Hall of Fame NHL coach Al Arbour passes away at 82
0:59 | NHL
Hall of Fame NHL coach Al Arbour passes away at 82
Friday August 28th, 2015

Former New York Islanders coach and Hockey Hall of Famer Al Arbour has died at age 82.

The Islanders confirmed reports of Arbour's death in a release. Arbour coached the team for 19 seasons, leading the Isles to the playoffs 15 times and winning four straight Stanley Cups from 1980-83. He is the NHL's second-winningest coach of all time.

Prior to his coaching career, Arbour spent 14 years in the league as a player, logging 626 games as a defenseman with the Red Wings, Blackhawks, Maple Leafs and Blues. He won the Stanley Cup as a player with Detroit (1954), Chicago (1961) and Toronto (1962, 1964).

Legendary coach Al Arbour was master motivator with special touch

“Al will always be remembered as one of, if not the, greatest coaches ever to stand behind a bench in the history of the National Hockey League,” Islanders president and general manager Garth Snow said in a statement. “The New York Islanders franchise has four Stanley Cups to its name, thanks in large part to Al’s incredible efforts. From his innovative coaching methods, to his humble way of life away from the game, Al is one of the reasons the New York Islanders are a historic franchise. On behalf of the entire organization, we send our deepest condolences to the entire Arbour family.”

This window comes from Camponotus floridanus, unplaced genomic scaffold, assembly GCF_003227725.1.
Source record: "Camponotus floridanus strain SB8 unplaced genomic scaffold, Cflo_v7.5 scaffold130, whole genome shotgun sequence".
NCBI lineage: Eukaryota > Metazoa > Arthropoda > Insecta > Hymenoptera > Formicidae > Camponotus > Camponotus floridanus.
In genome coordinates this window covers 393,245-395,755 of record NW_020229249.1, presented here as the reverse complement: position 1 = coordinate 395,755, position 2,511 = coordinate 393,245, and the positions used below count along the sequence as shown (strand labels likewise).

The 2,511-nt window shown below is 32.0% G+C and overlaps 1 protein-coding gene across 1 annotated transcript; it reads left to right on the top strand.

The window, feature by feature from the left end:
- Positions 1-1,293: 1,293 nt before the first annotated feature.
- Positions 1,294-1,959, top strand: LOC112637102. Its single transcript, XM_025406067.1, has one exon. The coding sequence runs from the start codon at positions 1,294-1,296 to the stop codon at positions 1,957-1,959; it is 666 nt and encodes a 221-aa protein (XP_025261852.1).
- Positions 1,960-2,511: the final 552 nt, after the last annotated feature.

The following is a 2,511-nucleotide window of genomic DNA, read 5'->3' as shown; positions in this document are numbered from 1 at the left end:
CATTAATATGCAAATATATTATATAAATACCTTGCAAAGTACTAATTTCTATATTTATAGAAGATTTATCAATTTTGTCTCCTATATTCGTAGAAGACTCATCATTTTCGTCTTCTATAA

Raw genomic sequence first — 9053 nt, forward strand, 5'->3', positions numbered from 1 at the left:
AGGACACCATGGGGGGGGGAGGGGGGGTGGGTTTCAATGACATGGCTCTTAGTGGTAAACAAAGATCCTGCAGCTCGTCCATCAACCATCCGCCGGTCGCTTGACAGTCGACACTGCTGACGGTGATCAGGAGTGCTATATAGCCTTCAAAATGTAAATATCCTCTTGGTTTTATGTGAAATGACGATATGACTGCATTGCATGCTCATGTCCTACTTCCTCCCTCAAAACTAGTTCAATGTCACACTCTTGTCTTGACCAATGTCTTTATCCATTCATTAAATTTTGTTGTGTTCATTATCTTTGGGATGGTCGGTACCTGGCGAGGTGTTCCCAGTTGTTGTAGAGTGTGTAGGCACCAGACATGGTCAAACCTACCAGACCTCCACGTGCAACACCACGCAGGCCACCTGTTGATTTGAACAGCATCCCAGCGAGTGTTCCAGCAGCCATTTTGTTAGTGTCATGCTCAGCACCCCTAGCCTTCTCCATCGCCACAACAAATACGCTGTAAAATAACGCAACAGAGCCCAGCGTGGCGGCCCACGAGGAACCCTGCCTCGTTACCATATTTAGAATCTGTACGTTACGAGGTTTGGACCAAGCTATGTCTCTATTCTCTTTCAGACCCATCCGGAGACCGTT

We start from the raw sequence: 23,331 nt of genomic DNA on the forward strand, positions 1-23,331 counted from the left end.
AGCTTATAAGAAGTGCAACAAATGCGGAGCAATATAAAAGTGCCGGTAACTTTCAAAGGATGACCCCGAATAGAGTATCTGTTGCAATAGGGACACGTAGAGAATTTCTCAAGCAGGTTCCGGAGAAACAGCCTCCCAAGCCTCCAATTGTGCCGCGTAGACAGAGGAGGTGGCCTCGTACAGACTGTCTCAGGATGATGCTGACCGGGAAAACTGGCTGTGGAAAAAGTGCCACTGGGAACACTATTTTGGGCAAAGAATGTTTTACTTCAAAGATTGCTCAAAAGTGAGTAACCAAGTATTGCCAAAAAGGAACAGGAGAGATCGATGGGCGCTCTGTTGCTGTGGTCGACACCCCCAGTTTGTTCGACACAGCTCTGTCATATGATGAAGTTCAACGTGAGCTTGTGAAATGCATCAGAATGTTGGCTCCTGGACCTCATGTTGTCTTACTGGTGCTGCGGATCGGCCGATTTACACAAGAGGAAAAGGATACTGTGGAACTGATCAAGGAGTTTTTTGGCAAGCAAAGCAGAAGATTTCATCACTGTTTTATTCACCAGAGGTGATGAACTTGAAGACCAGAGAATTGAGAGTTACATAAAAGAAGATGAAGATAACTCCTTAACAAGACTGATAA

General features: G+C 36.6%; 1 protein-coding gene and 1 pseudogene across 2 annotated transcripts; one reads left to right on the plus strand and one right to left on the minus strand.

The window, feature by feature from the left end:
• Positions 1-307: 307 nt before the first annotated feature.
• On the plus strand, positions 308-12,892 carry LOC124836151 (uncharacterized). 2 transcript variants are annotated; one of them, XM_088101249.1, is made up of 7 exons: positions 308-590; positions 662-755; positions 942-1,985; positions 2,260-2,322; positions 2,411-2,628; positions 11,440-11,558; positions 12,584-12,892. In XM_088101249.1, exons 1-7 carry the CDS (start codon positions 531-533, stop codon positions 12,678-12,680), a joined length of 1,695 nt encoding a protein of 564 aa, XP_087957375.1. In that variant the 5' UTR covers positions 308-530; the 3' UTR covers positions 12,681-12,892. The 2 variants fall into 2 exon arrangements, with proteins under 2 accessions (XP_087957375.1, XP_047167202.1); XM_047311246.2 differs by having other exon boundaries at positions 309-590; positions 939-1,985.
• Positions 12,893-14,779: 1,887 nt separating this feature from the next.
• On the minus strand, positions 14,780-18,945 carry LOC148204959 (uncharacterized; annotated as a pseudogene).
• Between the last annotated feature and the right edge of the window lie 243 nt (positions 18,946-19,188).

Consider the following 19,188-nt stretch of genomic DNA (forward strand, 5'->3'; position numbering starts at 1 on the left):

NHL Commissioner Gary Bettman said in a statement, “The National Hockey League deeply mourns the passing of Al Arbourrevered head coach of the dynastic New York Islanders.

“A four-time Stanley Cup champion as a player and a brilliant motivator and tactician as a coach, Al Arbour directed the Islanders' rapid transformation from expansion team to NHL powerhouse—guiding them to four straight Stanley Cup championships, five consecutive appearances in the Stanley Cup Final and an astounding 19 consecutive playoff series victories. As it grieves the loss of a profound influence on coaching and on the game itself, the NHL sends its heartfelt condolences to Al's family and friends, to his former teammates and to all the players he mentored.”

Arbour, a native of Sudbury, Ontario, also spent time in the Islanders' front office during the 1980's. He retired in 1994 having coached 1,499 total games, and he was elected to the Hall of Fame in 1996.

Jeremy Woo

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